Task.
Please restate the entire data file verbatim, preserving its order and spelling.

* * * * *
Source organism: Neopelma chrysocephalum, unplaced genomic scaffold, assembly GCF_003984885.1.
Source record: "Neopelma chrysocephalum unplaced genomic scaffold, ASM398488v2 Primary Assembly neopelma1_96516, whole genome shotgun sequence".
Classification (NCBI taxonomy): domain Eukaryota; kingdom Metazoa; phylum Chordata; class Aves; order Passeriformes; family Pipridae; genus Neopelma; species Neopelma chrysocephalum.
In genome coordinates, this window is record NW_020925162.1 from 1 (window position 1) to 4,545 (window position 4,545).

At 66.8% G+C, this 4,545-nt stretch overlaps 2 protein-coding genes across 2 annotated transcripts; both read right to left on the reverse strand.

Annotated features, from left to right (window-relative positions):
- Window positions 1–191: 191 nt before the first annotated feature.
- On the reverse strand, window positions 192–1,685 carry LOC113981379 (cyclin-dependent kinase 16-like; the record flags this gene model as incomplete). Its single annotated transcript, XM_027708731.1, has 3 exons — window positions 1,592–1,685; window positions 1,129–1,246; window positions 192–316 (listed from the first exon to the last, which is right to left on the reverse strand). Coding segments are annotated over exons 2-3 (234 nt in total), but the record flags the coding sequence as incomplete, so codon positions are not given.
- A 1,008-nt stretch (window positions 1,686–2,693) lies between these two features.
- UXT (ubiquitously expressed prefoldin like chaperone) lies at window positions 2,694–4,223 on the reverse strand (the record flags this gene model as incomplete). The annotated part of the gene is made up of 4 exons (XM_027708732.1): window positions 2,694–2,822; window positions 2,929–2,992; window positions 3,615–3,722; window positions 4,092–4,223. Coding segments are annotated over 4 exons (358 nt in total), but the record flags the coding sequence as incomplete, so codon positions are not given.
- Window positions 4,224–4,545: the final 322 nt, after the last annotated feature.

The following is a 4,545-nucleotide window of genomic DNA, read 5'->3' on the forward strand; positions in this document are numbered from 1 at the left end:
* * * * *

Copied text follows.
Source organism: Neopelma chrysocephalum, unplaced genomic scaffold, assembly GCF_003984885.1.
Source record: "Neopelma chrysocephalum unplaced genomic scaffold, ASM398488v2 Primary Assembly neopelma1_96516, whole genome shotgun sequence".
Classification (NCBI taxonomy): domain Eukaryota; kingdom Metazoa; phylum Chordata; class Aves; order Passeriformes; family Pipridae; genus Neopelma; species Neopelma chrysocephalum.
In genome coordinates, this window is record NW_020925162.1 from 1 (window position 1) to 4,545 (window position 4,545).

At 66.8% G+C, this 4,545-nt stretch overlaps 2 protein-coding genes across 2 annotated transcripts; both read right to left on the reverse strand.

Annotated features, from left to right (window-relative positions):
- Window positions 1–191: 191 nt before the first annotated feature.
- On the reverse strand, window positions 192–1,685 carry LOC113981379 (cyclin-dependent kinase 16-like; the record flags this gene model as incomplete). Its single annotated transcript, XM_027708731.1, has 3 exons — window positions 1,592–1,685; window positions 1,129–1,246; window positions 192–316 (listed from the first exon to the last, which is right to left on the reverse strand). Coding segments are annotated over exons 2-3 (234 nt in total), but the record flags the coding sequence as incomplete, so codon positions are not given.
- A 1,008-nt stretch (window positions 1,686–2,693) lies between these two features.
- UXT (ubiquitously expressed prefoldin like chaperone) lies at window positions 2,694–4,223 on the reverse strand (the record flags this gene model as incomplete). The annotated part of the gene is made up of 4 exons (XM_027708732.1): window positions 2,694–2,822; window positions 2,929–2,992; window positions 3,615–3,722; window positions 4,092–4,223. Coding segments are annotated over 4 exons (358 nt in total), but the record flags the coding sequence as incomplete, so codon positions are not given.
- Window positions 4,224–4,545: the final 322 nt, after the last annotated feature.

The following is a 4,545-nucleotide window of genomic DNA, read 5'->3' on the forward strand; positions in this document are numbered from 1 at the left end: